To the precise extent that we permit these,
do we squander the hours that might have been
worth while. But with the alcoholic whose only
hope is the maintenance and growth of a spiritual
experience, this business of resentment is infinitely
grave. We find that it is fatal. For when harboring
such feelings we shut ourselves off from the
sunlight of the Spirit. The insanity of alcohol
returns and we drink again. And with us, to
drink is to die.
If we are to live, we must be free of anger.
The grouch and the brainstorm are not for us.
They may be the dubious luxury of normal men,
but for alcoholics these things are poison.
Turn back to your list, for it holds the key
to your future. You must be prepared to look
at it from an entirely different angle. You
will begin to see that the world and its people
really dominate you. In your present state,
the wrongdoing of others, fancied or real, has
power to actually kill you. How shall you escape?
You see that these resentments must be mastered,
but how? You cannot wish them away any more
This is our course: realize at once that the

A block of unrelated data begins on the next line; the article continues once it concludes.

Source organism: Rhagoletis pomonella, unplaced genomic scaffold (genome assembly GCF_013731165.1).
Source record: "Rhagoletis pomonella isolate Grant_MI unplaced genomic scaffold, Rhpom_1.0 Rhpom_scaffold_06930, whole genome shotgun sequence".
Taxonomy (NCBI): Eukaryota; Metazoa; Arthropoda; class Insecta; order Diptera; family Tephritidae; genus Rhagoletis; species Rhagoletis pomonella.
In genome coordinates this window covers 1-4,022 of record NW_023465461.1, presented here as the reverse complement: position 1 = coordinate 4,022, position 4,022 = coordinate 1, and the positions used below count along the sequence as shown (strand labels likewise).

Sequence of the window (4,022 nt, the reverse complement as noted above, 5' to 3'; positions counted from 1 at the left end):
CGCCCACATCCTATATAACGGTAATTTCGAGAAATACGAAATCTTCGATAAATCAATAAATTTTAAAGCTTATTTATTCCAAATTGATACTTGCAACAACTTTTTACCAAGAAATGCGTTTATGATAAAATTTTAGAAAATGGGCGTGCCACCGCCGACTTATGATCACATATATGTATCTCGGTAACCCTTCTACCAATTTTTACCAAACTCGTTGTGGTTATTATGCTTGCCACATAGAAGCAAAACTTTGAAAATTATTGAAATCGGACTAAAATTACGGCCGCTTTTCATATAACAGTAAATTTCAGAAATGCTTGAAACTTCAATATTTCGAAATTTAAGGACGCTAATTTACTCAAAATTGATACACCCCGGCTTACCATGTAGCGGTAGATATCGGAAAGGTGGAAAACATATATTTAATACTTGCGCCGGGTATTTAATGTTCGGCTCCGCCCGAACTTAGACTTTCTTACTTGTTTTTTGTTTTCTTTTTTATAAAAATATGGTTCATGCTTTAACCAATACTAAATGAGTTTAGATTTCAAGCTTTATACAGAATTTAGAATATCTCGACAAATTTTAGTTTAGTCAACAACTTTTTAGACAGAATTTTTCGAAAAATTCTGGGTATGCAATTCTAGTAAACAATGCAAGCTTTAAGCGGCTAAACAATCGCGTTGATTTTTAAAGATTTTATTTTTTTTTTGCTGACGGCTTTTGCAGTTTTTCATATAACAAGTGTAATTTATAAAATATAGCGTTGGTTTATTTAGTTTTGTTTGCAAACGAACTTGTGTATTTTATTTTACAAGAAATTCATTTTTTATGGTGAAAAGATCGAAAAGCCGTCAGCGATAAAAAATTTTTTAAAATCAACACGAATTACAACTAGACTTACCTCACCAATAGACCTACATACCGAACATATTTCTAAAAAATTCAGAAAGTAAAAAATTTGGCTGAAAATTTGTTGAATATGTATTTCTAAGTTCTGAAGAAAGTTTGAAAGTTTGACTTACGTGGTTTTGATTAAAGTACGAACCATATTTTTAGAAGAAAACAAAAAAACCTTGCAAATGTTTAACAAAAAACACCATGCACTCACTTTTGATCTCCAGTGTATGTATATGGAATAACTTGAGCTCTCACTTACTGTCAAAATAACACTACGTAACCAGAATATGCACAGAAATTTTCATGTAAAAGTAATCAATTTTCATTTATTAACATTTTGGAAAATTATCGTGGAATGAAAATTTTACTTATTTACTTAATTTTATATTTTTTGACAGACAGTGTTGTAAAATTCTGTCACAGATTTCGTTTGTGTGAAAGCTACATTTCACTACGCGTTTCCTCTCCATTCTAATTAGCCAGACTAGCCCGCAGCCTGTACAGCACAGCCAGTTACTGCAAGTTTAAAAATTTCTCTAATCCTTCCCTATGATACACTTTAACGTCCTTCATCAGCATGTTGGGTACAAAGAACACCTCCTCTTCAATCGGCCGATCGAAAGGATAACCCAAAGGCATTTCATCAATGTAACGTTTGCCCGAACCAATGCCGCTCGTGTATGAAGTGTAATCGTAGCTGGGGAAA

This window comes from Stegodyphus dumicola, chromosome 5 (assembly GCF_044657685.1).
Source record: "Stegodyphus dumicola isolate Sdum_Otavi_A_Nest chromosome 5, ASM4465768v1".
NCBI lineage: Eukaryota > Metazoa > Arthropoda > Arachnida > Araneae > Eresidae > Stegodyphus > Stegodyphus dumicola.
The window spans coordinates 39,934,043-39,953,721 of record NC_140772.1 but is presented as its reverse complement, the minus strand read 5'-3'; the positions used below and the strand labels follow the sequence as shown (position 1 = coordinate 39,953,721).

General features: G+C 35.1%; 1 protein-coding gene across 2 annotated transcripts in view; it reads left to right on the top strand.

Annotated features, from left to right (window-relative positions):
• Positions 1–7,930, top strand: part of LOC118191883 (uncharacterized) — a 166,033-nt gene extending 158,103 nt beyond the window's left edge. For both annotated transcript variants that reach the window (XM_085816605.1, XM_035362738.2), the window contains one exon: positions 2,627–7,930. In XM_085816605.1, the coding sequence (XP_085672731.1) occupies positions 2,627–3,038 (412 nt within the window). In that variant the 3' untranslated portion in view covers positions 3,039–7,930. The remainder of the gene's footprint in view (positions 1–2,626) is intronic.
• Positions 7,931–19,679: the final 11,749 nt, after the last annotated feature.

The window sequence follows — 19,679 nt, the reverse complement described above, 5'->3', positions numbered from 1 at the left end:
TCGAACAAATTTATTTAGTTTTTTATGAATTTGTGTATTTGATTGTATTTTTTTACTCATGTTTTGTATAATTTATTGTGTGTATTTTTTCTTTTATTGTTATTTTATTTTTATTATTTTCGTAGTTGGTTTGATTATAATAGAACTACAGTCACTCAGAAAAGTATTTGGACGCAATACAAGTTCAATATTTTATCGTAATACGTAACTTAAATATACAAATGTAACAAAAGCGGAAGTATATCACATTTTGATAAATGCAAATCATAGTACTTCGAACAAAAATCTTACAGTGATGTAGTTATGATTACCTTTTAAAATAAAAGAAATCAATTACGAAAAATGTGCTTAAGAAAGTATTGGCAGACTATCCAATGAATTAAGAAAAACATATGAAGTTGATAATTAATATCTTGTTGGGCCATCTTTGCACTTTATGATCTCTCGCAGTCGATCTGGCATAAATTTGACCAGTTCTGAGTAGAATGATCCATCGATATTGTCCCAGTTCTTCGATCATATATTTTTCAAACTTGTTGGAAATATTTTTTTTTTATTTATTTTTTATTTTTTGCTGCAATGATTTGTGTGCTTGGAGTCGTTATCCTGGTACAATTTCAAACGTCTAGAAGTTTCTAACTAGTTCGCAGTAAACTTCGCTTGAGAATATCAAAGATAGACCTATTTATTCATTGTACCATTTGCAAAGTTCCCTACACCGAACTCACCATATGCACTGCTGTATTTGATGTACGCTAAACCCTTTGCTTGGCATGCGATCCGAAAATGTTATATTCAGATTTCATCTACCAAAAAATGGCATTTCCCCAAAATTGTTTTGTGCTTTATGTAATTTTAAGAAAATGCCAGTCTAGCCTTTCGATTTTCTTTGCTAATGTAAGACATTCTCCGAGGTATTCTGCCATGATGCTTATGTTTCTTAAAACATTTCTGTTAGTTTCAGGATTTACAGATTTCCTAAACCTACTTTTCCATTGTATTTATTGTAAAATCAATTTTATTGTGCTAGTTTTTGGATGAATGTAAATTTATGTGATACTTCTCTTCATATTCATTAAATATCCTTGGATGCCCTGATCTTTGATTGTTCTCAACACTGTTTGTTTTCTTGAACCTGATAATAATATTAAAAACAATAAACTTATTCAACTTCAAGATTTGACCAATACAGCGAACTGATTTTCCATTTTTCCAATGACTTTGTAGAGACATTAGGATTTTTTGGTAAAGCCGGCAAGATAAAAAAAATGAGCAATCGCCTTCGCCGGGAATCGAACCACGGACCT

people who wrong you are spiritually sick. Though
you don't like their symptoms and the way these
disturb you, they, like yourself, are sick,
too. Ask God to help you show them the same
tolerance, pity, and patience that you would
cheerfully grant a friend who has cancer. When
a person next offends, say to yourself "This
is a sick man. How can I be helpful to him?
God save me from being angry. Thy will be done."
Never argue. Never retaliate. You wouldn't treat
sick people that way. If you do, you destroy
your chance of being helpful. You cannot be
helpful to all people, but at least God will
show you how to take a kindly and tolerant view
of each and every one.
Take up your list again. Putting out of your
mind the wrongs others have done, resolutely
look for your own mistakes. Where have you been
selfish, dishonest, self-seeking and frightened?
Though a situation may not be entirely your